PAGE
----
Experimentalism is old and is subject to perpetual reinvention. It is emblematic of a range of key contemporary phenomena – scientific curiosity and the pursuit of objectivity, the cultural fascination for unconventional ways of life and the political rhetoric of crisis. Philosopher John Dewey coined the term ‘democratic experimentalism’ as early as 1927. For him, knowledge was rooted in experiences arising from moments of crisis. In my book on “Experimenalism and Sociology” (english translation in preparation) I am asking: what conclusions might we draw about the present era in light of Dewey’s social philosophy? It shows how sociological experimentalism paves the way from a science of crisis to a science of experience, one that views uncertainty as the necessary point of departure for every form of research practice. Taking his lead from physics, Dewey took the notion of the experiment literally as the experience-based and operational transformation of ignorance into knowledge, inspired by the instrumental procedures of the natural scientific experiment. On this view, rather than a problem, ignorance – in other words uncertainty and crisis situations – is the stimulus for problem-solving action. Dewey’s thesis – and this is the point of departure for my conceptual inquiry – is surely of crucial importance to the current global sanitary crisis. Taking the crisis as a point of departure for a socio-ecological transformation challenges our modern way of life in a most fundamental way. But we can grasp the consequences of this idea only if we define the experiment not just as a social trope to be observed but concurrently as a tool for generating transformative knowledge. This interdependence between knowledge and practice is the departure to re-think the ontological differences between nature and society, as well as between crisis and experience. The books explores the procedural approach of sociological experimentalism through a plea for an ecological ontology, discussed through the three dimensions “experience”, “trial” and “cooperation”. Finally, it concludes on the practical consequences in the era of global ecological and sanitary vulnerability, aiming for inter- and transdisciplinary research including the natural sciences, and, finally, for democratic experimentalism in times of increasing social and political disparities within the world society.
Based on the introduction of my book: Experimentalismus und Soziologie. Von der Krisen- zur Erfahrungswissenschaften. Frankfurt a.M. / New York: Campus, translated by Alex Skinner. The english translation of the book is scheduled for 2021.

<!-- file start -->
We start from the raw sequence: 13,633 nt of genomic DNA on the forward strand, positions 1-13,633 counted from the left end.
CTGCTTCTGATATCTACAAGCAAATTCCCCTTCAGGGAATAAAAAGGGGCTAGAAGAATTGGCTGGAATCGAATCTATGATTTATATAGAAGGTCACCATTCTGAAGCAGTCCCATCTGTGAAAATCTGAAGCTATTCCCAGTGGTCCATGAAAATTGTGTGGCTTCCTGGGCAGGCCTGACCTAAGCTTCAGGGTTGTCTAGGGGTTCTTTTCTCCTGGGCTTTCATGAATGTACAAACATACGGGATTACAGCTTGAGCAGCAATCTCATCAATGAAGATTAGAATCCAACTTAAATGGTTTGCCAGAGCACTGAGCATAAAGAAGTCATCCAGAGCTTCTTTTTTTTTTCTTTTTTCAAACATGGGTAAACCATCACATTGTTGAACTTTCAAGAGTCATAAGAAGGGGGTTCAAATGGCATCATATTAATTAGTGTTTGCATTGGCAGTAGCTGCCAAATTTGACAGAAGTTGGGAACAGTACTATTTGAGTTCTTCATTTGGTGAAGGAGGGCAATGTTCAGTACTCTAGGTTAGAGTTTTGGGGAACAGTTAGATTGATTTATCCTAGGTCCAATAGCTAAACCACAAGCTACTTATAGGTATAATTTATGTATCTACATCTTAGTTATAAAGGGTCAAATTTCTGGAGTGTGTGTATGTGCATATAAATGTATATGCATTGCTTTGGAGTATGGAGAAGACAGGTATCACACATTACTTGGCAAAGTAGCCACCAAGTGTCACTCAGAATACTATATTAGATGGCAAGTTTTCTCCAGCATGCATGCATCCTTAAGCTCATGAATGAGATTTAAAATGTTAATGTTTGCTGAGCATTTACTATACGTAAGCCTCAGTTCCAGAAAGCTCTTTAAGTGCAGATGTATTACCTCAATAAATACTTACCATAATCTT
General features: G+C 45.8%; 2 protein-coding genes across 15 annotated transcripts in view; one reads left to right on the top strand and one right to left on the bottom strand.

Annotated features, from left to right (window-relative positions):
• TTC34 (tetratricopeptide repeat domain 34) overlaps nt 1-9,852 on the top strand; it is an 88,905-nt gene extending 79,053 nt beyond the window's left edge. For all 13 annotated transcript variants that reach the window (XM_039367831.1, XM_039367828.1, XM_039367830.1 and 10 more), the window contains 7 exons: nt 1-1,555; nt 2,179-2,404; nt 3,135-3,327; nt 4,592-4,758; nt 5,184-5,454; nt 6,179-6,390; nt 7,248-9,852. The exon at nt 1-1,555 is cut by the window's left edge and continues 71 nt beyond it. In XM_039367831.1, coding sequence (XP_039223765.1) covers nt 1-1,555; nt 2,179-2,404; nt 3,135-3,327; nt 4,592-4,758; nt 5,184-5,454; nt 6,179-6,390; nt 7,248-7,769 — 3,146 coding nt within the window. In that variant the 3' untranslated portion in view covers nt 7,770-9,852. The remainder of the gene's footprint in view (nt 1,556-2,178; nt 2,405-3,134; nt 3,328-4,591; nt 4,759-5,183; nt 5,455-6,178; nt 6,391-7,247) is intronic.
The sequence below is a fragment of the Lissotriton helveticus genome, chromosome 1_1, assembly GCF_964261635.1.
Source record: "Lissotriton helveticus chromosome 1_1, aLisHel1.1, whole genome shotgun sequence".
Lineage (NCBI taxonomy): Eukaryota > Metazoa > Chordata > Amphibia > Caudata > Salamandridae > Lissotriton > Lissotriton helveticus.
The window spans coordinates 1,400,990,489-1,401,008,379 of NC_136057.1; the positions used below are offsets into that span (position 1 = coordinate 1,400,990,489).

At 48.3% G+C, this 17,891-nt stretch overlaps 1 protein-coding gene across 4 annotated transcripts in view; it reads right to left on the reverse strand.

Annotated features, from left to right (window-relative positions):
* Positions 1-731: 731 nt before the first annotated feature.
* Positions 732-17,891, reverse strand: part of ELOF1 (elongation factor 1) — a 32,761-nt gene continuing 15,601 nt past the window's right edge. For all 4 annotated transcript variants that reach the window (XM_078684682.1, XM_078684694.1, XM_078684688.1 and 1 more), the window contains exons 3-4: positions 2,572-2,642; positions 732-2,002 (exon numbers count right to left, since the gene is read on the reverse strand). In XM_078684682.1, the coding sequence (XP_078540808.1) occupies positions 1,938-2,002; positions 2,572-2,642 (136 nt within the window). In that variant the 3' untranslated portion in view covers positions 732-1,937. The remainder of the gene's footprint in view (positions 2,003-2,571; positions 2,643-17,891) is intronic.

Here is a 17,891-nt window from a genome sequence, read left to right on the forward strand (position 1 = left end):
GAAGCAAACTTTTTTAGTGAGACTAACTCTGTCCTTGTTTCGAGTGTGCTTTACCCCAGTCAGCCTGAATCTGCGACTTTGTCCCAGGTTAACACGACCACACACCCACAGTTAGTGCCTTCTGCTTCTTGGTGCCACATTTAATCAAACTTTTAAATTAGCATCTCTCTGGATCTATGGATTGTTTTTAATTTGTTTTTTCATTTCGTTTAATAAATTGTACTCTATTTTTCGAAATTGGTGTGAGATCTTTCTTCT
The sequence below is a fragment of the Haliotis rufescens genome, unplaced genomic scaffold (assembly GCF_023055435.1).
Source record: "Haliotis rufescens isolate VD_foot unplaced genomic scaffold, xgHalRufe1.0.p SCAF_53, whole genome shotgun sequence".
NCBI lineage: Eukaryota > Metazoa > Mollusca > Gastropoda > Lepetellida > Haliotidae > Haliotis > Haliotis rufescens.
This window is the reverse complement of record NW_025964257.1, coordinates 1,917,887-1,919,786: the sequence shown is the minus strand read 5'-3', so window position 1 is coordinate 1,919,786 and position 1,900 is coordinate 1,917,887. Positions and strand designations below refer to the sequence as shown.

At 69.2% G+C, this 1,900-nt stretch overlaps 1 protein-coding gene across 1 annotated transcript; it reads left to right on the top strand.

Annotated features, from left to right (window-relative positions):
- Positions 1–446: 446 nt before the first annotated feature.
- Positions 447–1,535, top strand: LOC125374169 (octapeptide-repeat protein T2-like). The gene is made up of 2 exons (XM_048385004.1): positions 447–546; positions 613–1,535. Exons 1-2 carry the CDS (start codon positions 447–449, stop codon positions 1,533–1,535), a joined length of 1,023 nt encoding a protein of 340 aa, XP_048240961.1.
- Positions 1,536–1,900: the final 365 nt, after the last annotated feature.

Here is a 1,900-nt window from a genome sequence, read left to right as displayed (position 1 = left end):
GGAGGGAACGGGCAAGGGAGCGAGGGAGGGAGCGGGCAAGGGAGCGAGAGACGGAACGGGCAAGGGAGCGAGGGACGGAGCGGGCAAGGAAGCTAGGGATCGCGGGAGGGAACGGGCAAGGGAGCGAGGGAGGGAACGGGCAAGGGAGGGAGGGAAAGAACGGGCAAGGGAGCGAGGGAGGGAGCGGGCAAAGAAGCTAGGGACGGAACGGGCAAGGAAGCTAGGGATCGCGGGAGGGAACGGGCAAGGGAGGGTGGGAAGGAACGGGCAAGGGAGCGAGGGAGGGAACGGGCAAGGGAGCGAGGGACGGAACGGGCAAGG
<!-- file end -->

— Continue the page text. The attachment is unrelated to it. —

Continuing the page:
Find my post on Sociological Experimentalism within the Corona-Crisis on Campus.de: https://www.campus.de/news/die-aktuelle-ungewissheit-zwingt-zur-reflexion-ueber-bisherige-formen-des-produzierens-des-zusammenlebens-sowie-der-sozialen-und-kulturellen-anerkennung-1261.html
Selected english articles and papers
- Bogusz, Tanja and Frédéric Keck (2020): “Silent Spring in Europe calls for a New Social Ecology”, in: Somatosphere, 29 April 2020 http://somatosphere.net/2020/silent-spring-in-europe.html/
- Bogusz, Tanja (2019): „Public Concerns in Sustainability Research. An Experimental Approach“, in: Korn, Matthias et. al. (eds.): Infrastructuring Publics / Making Infrastructures Public. Wiesbaden: Springer VS, pp. 225-242 (online first: https://doi.org/10.1007/978-3-658-20725-0_11).
- Bogusz, Tanja & Estrid Sørensen (2019): „Thinking with Stefan Beck‘s ‚Ecologies of Expertise‘ (2012) & ‚Sachen, Tat-Sachen, Tatsachen‘ (2014)“, in: Niewöhner, Jörg (ed.): After Practice. Thinking through Matter and Meaning relationally. Berlin: Panama Verlag, pp. 137-152.
- Bogusz, Tanja (2018): „From Crisis to Experiment. Bourdieu and Dewey on Research Practice and Cooperation“, in: Anders Buch & Theodore Schatzki (eds.): Questions of Practice in Philosophy and Social Theory. London & New York: Routledge, pp. 156-175.
- Bogusz, Tanja (2015): „Doing Biodiversity. An Experimental Heuristics for Collaborative Issue-Formation in Marine Studies“ (unpublished working paper).
- Bogusz, Tanja, Roberto Frega & Albert Ogien (eds.) (2015): The Pragmatist Method: New Challenges for the Social Sciences and the Humanities. Symposium European Journal for Pragmatism and American Philosophy, Vol. 7 (1).
- Bogusz, Tanja (2014): “Why (Not) Pragmatism?”, in: Susen, Simon & Bryan S. Turner (eds.): The Spirit of Luc Boltanski. Essays on the ‘Pragmatic Sociology of Critique’. London, New York & Delhi: Anthem Press, pp. 129-152.
- Bogusz, Tanja (2012): „Experiencing practical knowledge. Emerging convergences between pragmatism and sociological practice theory“, in: European Journal of Pragmatism and American Philosophy, 2011, 2, 2. Symposia: “Pragmatism and the social sciences: A century of influences and interactions”, pp. 32-54.